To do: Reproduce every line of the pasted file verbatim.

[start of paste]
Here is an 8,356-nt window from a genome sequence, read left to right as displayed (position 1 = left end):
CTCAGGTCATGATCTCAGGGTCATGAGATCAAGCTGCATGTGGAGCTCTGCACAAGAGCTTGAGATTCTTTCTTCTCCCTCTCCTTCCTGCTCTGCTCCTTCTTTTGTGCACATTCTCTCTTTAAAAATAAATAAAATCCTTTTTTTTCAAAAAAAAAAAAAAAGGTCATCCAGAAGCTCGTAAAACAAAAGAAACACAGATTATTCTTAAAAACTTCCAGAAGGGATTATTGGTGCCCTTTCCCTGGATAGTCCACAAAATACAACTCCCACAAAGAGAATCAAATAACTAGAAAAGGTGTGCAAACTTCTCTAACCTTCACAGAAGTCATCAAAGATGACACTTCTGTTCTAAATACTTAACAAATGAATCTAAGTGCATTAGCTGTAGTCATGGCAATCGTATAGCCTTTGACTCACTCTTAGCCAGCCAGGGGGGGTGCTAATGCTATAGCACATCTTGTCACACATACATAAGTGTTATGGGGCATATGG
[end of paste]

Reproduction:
Here is an 8,356-nt window from a genome sequence, read left to right as displayed (position 1 = left end):
CTCAGGTCATGATCTCAGGGTCATGAGATCAAGCTGCATGTGGAGCTCTGCACAAGAGCTTGAGATTCTTTCTTCTCCCTCTCCTTCCTGCTCTGCTCCTTCTTTTGTGCACATTCTCTCTTTAAAAATAAATAAAATCCTTTTTTTTCAAAAAAAAAAAAAAAGGTCATCCAGAAGCTCGTAAAACAAAAGAAACACAGATTATTCTTAAAAACTTCCAGAAGGGATTATTGGTGCCCTTTCCCTGGATAGTCCACAAAATACAACTCCCACAAAGAGAATCAAATAACTAGAAAAGGTGTGCAAACTTCTCTAACCTTCACAGAAGTCATCAAAGATGACACTTCTGTTCTAAATACTTAACAAATGAATCTAAGTGCATTAGCTGTAGTCATGGCAATCGTATAGCCTTTGACTCACTCTTAGCCAGCCAGGGGGGGTGCTAATGCTATAGCACATCTTGTCACACATACATAAGTGTTATGGGGCATATGG